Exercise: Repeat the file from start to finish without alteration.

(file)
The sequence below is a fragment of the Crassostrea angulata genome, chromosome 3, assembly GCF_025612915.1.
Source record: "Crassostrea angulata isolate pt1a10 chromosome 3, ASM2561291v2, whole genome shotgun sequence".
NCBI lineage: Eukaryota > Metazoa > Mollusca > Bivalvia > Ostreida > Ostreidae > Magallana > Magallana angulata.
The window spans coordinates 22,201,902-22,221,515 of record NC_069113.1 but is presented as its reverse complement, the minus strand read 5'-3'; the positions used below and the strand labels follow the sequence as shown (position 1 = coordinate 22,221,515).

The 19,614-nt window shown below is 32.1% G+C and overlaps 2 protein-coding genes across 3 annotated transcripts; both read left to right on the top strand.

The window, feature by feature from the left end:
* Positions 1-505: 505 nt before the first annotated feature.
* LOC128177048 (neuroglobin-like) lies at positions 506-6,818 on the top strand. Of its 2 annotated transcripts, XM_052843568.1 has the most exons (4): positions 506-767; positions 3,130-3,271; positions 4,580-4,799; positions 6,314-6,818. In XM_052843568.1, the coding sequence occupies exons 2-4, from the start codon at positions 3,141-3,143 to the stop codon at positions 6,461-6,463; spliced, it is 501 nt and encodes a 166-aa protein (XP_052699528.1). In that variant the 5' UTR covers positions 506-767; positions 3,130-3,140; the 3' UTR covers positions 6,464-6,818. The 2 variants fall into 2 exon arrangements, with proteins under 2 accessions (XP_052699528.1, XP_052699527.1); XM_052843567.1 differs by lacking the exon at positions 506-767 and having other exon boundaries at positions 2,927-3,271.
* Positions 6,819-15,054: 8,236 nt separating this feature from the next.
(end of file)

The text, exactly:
The sequence below is a fragment of the Crassostrea angulata genome, chromosome 3, assembly GCF_025612915.1.
Source record: "Crassostrea angulata isolate pt1a10 chromosome 3, ASM2561291v2, whole genome shotgun sequence".
NCBI lineage: Eukaryota > Metazoa > Mollusca > Bivalvia > Ostreida > Ostreidae > Magallana > Magallana angulata.
The window spans coordinates 22,201,902-22,221,515 of record NC_069113.1 but is presented as its reverse complement, the minus strand read 5'-3'; the positions used below and the strand labels follow the sequence as shown (position 1 = coordinate 22,221,515).

The 19,614-nt window shown below is 32.1% G+C and overlaps 2 protein-coding genes across 3 annotated transcripts; both read left to right on the top strand.

The window, feature by feature from the left end:
* Positions 1-505: 505 nt before the first annotated feature.
* LOC128177048 (neuroglobin-like) lies at positions 506-6,818 on the top strand. Of its 2 annotated transcripts, XM_052843568.1 has the most exons (4): positions 506-767; positions 3,130-3,271; positions 4,580-4,799; positions 6,314-6,818. In XM_052843568.1, the coding sequence occupies exons 2-4, from the start codon at positions 3,141-3,143 to the stop codon at positions 6,461-6,463; spliced, it is 501 nt and encodes a 166-aa protein (XP_052699528.1). In that variant the 5' UTR covers positions 506-767; positions 3,130-3,140; the 3' UTR covers positions 6,464-6,818. The 2 variants fall into 2 exon arrangements, with proteins under 2 accessions (XP_052699528.1, XP_052699527.1); XM_052843567.1 differs by lacking the exon at positions 506-767 and having other exon boundaries at positions 2,927-3,271.
* Positions 6,819-15,054: 8,236 nt separating this feature from the next.